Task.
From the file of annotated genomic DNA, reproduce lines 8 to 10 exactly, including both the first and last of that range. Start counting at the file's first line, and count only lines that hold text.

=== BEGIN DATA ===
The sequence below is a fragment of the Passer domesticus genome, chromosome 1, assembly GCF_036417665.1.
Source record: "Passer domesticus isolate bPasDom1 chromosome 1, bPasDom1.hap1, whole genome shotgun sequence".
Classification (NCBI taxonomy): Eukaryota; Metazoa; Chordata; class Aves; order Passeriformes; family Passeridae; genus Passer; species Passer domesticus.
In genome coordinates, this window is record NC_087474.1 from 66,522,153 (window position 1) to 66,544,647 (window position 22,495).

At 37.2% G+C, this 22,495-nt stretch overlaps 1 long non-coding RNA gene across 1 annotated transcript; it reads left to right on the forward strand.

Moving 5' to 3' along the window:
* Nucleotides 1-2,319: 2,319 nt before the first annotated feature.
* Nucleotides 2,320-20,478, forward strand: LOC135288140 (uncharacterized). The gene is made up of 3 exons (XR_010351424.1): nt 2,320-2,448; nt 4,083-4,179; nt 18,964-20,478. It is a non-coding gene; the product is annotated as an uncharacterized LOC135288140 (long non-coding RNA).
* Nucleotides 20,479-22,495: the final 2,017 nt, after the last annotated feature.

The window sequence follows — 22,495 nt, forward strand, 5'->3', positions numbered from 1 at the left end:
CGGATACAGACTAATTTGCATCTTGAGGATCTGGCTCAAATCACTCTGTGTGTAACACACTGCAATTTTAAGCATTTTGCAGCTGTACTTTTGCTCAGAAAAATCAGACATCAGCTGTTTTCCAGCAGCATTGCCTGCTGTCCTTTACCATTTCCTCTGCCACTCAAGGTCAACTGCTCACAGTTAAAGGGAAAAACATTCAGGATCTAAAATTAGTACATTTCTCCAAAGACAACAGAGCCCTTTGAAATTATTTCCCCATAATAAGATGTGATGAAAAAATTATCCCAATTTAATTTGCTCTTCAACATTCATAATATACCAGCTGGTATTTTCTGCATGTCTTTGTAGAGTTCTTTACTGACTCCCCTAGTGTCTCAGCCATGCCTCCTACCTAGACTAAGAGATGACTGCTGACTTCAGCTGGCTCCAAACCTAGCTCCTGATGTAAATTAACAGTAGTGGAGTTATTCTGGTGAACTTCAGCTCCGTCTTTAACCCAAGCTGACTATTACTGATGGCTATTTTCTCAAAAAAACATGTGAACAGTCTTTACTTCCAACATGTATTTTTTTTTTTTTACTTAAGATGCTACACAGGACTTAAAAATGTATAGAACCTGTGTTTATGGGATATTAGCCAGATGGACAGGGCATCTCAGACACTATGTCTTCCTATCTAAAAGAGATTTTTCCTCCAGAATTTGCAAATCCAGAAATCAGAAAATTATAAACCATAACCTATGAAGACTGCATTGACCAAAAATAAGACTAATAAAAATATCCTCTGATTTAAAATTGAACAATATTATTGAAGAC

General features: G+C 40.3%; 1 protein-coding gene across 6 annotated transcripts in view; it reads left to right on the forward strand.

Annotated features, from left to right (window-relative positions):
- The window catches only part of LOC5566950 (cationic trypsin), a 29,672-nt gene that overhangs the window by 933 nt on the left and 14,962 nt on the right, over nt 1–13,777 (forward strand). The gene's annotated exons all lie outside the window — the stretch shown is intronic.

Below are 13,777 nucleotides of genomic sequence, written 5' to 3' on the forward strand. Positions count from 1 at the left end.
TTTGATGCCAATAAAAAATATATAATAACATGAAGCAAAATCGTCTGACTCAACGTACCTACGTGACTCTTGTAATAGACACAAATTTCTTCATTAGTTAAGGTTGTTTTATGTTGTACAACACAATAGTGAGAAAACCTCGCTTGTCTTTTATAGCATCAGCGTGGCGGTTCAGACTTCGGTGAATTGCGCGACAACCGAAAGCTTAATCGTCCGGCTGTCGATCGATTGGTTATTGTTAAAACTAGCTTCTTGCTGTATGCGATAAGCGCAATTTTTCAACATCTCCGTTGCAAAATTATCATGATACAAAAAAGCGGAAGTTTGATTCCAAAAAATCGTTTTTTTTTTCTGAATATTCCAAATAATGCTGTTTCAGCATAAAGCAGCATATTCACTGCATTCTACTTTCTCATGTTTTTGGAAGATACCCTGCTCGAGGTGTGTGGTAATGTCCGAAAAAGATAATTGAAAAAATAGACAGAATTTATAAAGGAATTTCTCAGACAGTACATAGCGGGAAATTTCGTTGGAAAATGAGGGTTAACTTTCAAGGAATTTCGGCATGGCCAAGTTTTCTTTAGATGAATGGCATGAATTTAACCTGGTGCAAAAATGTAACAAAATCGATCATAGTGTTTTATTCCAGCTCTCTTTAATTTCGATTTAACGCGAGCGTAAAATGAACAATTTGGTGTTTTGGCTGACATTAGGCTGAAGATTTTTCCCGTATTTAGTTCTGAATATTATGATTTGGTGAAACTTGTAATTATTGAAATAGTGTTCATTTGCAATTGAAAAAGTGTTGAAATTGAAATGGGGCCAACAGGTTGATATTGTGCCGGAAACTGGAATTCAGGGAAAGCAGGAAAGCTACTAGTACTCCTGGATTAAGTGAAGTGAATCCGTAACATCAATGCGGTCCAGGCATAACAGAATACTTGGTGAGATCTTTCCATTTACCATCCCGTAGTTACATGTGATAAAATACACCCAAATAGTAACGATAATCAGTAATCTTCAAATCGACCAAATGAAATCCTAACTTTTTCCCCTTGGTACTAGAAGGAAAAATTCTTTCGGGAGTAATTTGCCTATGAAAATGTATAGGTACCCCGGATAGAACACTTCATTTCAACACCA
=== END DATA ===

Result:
* Nucleotides 2,320-20,478, forward strand: LOC135288140 (uncharacterized). The gene is made up of 3 exons (XR_010351424.1): nt 2,320-2,448; nt 4,083-4,179; nt 18,964-20,478. It is a non-coding gene; the product is annotated as an uncharacterized LOC135288140 (long non-coding RNA).
* Nucleotides 20,479-22,495: the final 2,017 nt, after the last annotated feature.

The window sequence follows — 22,495 nt, forward strand, 5'->3', positions numbered from 1 at the left end: